Ted Cruz Expects Muslim Americans To Be Terrorists — Or Saints

As the world grappled with the tragedy of Tuesday's Brussels attacks, some Republican presidential candidates quickly made frightening proclamations against Muslim communities. Texas Sen. Ted Cruz declared it necessary to monitor Muslims, specifically stating a desire to "patrol and secure Muslim neighborhoods." It was a sentiment quickly echoed by GOP frontrunner Donald Trump.

Thankfully, the backlash against these candidates was swift — at least on Twitter. The hashtag #MuslimNeighborhood began trending Tuesday night. The Internet was soon flooded with tweets about what Cruz and his supporters could expect to find in their local Muslim neighborhoods, from family gatherings to Muslims serving their country. And while these tweets of support to challenge Islamophobic stereotypes are well meaning, many of them also illuminate the pressure Muslim Americans are under today to constantly prove they are not terrorists.

In fact, the tweets fed into the sometimes constraining narrative of the “good Muslim." The "good Muslim" has different shades of meaning, depending on the situation in which it is used. It can refer to how devout one is within the context of the Muslim community, but it sometimes refers to, basically, being a non-terrorist. The narrative of the “good Muslim” is intended to signify how well-behaved and non-threatening and valuable to their communities Muslims can be — with the implication being that they're not like, you know, those “other” Muslims.

It is not unrelated to the pressure on black people to be “twice as good," a phrase referring to the unrealistic standards by which racist whites will judge their behavior. As Ta-Nehisi Coates wrote in The Atlantic:

"Racism is not merely a simplistic hatred. It is, more often, broad sympathy toward some and broader skepticism toward others. Black America ever lives under that skeptical eye. Hence the old admonishments to be “twice as good" ... An equality that requires blacks to be twice as good is not equality — it’s a double standard."

The phrase "good Muslim" is likewise sort of intended to be inspiring, but actually means that an entire demographic has an enormous burden on them at all times. There's the implied responsibility — and therefore stress — they must drop whatever they’re doing to demonstrate their good behavior and excellent character at any time.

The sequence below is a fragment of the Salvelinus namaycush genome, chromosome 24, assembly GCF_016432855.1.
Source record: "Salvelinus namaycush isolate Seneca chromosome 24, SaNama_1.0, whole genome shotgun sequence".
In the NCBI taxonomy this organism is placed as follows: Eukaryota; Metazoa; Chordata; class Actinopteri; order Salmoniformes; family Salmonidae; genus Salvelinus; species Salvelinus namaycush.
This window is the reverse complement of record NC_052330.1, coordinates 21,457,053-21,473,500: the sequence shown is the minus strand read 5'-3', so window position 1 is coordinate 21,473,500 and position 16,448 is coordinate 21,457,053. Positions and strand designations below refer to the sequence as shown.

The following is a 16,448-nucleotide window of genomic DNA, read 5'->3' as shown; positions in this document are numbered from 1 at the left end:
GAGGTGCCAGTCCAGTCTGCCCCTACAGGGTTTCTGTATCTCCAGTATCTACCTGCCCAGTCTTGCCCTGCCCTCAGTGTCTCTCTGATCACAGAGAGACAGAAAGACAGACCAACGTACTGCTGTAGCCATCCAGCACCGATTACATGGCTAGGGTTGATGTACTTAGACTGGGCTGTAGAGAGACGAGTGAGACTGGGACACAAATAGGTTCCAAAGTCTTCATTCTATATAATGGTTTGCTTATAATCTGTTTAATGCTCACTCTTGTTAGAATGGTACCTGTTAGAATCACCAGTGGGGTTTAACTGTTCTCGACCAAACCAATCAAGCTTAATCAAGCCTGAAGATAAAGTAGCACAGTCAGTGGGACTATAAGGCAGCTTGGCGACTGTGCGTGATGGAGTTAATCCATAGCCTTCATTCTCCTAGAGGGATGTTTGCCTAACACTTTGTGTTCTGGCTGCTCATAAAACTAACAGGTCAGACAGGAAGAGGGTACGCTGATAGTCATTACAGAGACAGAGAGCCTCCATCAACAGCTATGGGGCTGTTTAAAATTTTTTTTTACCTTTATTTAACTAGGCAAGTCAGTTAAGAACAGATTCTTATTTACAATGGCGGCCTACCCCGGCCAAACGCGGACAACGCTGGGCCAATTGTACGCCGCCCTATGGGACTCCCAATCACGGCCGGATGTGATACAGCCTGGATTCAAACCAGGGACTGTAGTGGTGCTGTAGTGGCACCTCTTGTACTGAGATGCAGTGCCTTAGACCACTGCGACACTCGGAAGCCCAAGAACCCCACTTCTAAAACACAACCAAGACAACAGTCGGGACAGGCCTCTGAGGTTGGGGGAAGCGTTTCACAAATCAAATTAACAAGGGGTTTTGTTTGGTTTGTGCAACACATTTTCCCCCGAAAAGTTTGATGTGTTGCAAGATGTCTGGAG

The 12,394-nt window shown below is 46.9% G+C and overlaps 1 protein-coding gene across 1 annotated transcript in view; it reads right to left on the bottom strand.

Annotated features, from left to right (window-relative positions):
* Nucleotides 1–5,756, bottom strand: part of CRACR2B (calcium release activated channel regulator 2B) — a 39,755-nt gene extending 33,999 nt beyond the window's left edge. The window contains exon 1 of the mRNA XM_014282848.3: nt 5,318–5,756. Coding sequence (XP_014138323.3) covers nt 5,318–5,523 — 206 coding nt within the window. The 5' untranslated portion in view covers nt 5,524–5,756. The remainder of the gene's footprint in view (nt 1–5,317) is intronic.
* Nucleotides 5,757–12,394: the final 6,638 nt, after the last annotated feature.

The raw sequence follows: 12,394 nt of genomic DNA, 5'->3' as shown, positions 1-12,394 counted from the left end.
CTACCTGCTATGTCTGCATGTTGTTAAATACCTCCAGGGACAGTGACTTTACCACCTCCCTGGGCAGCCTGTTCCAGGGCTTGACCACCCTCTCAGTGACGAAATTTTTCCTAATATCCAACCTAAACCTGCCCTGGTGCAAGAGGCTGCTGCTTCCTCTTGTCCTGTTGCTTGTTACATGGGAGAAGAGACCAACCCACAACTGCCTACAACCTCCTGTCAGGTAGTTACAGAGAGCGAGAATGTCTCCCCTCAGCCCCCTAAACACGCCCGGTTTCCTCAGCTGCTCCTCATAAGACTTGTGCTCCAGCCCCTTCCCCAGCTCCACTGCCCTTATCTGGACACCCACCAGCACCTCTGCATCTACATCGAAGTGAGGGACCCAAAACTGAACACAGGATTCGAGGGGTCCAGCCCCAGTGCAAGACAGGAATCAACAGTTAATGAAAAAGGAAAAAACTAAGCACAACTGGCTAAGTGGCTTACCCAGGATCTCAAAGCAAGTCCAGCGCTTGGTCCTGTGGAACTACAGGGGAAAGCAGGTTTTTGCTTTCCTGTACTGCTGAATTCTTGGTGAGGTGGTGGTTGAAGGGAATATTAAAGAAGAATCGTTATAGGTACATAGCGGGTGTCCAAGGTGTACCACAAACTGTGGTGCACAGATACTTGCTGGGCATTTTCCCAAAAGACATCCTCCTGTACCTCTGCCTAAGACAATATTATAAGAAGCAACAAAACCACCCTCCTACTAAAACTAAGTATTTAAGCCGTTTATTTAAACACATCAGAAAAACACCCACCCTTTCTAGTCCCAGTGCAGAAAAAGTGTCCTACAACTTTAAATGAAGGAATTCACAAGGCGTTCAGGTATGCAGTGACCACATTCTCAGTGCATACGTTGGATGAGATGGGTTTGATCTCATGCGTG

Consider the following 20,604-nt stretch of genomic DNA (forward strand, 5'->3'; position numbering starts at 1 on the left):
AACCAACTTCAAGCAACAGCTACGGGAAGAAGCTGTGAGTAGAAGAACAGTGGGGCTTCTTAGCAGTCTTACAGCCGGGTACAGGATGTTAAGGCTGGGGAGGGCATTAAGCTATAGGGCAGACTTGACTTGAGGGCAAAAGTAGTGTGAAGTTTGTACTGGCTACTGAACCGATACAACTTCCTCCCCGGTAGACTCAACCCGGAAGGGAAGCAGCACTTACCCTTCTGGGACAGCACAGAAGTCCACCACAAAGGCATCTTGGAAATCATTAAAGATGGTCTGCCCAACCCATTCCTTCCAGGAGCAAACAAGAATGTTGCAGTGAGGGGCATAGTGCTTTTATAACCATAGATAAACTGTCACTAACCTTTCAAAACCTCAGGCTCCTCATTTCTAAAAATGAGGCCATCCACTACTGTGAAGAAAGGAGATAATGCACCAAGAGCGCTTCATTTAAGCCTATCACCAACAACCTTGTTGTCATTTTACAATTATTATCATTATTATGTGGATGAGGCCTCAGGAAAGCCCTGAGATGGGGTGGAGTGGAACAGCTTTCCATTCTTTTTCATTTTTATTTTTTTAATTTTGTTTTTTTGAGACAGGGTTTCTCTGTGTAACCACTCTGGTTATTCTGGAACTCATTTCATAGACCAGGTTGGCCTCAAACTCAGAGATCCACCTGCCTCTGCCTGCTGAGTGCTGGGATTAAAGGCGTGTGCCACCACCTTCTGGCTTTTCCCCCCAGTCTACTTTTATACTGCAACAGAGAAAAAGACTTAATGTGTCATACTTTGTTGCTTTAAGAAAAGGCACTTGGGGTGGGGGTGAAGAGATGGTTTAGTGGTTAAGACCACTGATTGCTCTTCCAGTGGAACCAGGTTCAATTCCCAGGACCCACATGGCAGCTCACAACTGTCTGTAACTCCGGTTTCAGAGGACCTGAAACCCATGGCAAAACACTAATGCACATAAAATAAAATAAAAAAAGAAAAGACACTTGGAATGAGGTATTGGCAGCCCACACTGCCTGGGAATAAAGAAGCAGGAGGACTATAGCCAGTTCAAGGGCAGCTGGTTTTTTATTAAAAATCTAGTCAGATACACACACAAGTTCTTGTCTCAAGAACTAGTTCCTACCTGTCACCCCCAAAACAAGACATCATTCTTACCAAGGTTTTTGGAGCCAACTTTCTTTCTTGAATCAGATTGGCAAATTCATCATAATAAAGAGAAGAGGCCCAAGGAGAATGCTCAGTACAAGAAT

No one should feel pressured to prove to the world that they’re a saintly superhuman simply because of something religious extremists did 4,000 miles away, but I believe that’s the reality Muslims in this country face.

The #MuslimNeighborhood hashtag is certainly born of pride, but also, I imagine, out of fear from Muslims that they will face physical threats and harm because of the conception that they are inherently dangerous, violent people. In the wake of the Brussels terrorist attacks — which Cruz chose to spin into a campaign pitch in addition to his remarks about patrolling Muslim neighborhoods to ward off radicalization — I suspect that fear will, unfortunately, rise again.

The more #MuslimsNeighborhood tweets you look at, though, the more you do see a different narrative running alongside that of the “good Muslim.” For as many tweets about Muslims either excelling in their communities or being mild-mannered patriots, there are also those about lazy Sundays, “mama and baba” shops, kids doing homework, and the difficulty of distinguishing a discrete “Muslims neighborhood” from any other. After all, Muslims neighborhoods are American neighborhoods.

These other tweets take a tongue-in-cheek approach to the pressure Muslims in the United States often face to exhibit unflagging excellence. To me, something about these tweets feels happier — less frenzied.

Cruz's comments about patrolling Muslim communities were not only terrifying (and almost certainly unconstitutional if executed), but also revealed how disturbingly little he knows about Muslim Americans. Apparently, the Texas senator doesn't realize that Muslims don't exist in a segregated vacuum. They live, hang out with their friends, watch Netflix, and raise their families wherever the rest of us do.